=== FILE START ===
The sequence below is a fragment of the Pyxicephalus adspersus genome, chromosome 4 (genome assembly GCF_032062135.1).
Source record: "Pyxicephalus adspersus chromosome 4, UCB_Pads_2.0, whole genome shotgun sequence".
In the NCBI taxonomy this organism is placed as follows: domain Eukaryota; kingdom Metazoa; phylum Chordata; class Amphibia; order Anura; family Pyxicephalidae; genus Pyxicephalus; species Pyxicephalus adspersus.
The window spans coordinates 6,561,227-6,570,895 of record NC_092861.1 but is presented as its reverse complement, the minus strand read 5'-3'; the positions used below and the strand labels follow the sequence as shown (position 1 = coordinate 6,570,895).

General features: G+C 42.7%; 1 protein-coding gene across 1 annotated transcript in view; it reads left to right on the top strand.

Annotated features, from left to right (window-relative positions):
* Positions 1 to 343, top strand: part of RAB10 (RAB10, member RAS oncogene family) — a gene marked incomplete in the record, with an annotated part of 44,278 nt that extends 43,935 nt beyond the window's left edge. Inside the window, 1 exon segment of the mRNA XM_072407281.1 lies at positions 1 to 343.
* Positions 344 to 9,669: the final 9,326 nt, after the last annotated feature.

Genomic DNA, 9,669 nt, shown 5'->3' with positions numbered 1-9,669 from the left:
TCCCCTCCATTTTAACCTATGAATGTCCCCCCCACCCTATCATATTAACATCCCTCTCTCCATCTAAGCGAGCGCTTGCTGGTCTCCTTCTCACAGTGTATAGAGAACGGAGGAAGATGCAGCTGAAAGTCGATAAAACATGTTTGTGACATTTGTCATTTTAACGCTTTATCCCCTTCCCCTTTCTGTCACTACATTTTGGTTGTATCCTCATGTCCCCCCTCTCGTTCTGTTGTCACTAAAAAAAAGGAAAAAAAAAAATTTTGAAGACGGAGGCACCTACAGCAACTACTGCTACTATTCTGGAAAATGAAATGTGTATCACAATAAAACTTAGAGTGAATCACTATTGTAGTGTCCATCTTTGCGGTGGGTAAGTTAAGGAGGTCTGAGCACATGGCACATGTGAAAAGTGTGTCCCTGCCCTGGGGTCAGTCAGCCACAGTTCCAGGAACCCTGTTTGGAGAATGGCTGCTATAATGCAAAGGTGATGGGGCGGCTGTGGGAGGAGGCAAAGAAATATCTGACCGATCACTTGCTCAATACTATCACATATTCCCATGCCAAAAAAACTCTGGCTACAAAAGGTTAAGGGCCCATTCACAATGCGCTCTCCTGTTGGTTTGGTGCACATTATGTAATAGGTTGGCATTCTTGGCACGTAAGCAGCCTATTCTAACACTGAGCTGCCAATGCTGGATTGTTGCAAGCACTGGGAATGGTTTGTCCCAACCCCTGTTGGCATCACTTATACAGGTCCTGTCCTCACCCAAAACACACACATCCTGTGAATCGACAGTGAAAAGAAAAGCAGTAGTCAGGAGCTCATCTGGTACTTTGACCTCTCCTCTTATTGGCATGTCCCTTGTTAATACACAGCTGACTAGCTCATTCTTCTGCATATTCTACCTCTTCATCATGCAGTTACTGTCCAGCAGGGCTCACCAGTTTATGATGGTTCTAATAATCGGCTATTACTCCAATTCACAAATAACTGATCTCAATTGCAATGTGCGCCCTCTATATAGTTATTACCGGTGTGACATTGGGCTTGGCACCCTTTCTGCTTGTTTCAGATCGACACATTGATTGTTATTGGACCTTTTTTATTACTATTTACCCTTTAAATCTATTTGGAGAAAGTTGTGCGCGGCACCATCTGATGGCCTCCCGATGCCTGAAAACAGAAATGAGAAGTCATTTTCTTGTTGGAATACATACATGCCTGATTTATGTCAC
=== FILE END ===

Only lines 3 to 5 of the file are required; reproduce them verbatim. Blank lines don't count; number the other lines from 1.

In the NCBI taxonomy this organism is placed as follows: domain Eukaryota; kingdom Metazoa; phylum Chordata; class Amphibia; order Anura; family Pyxicephalidae; genus Pyxicephalus; species Pyxicephalus adspersus.
The window spans coordinates 6,561,227-6,570,895 of record NC_092861.1 but is presented as its reverse complement, the minus strand read 5'-3'; the positions used below and the strand labels follow the sequence as shown (position 1 = coordinate 6,570,895).

General features: G+C 42.7%; 1 protein-coding gene across 1 annotated transcript in view; it reads left to right on the top strand.